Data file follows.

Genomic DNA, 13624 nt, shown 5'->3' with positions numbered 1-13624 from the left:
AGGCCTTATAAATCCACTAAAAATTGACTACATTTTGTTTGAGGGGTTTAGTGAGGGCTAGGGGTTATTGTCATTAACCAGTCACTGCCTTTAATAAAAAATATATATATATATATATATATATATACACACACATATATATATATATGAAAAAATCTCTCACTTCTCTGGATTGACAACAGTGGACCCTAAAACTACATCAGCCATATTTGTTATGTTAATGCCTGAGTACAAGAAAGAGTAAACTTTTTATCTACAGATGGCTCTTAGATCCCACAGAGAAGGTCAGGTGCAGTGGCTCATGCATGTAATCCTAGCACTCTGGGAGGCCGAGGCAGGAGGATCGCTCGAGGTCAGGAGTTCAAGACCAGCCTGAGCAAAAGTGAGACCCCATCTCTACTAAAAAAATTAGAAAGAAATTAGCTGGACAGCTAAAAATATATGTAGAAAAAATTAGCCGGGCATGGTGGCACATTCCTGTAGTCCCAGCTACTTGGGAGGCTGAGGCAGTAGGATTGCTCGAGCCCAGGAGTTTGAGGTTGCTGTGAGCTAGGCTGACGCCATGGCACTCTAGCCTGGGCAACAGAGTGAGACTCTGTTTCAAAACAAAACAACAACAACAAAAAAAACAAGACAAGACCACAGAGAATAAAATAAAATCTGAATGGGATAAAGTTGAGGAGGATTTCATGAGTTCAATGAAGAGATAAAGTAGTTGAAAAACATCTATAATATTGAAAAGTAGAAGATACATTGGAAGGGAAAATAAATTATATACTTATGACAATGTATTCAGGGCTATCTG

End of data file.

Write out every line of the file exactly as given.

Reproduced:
Genomic DNA, 13624 nt, shown 5'->3' with positions numbered 1-13624 from the left:
AGGCCTTATAAATCCACTAAAAATTGACTACATTTTGTTTGAGGGGTTTAGTGAGGGCTAGGGGTTATTGTCATTAACCAGTCACTGCCTTTAATAAAAAATATATATATATATATATATATATATACACACACATATATATATATATGAAAAAATCTCTCACTTCTCTGGATTGACAACAGTGGACCCTAAAACTACATCAGCCATATTTGTTATGTTAATGCCTGAGTACAAGAAAGAGTAAACTTTTTATCTACAGATGGCTCTTAGATCCCACAGAGAAGGTCAGGTGCAGTGGCTCATGCATGTAATCCTAGCACTCTGGGAGGCCGAGGCAGGAGGATCGCTCGAGGTCAGGAGTTCAAGACCAGCCTGAGCAAAAGTGAGACCCCATCTCTACTAAAAAAATTAGAAAGAAATTAGCTGGACAGCTAAAAATATATGTAGAAAAAATTAGCCGGGCATGGTGGCACATTCCTGTAGTCCCAGCTACTTGGGAGGCTGAGGCAGTAGGATTGCTCGAGCCCAGGAGTTTGAGGTTGCTGTGAGCTAGGCTGACGCCATGGCACTCTAGCCTGGGCAACAGAGTGAGACTCTGTTTCAAAACAAAACAACAACAACAAAAAAAACAAGACAAGACCACAGAGAATAAAATAAAATCTGAATGGGATAAAGTTGAGGAGGATTTCATGAGTTCAATGAAGAGATAAAGTAGTTGAAAAACATCTATAATATTGAAAAGTAGAAGATACATTGGAAGGGAAAATAAATTATATACTTATGACAATGTATTCAGGGCTATCTG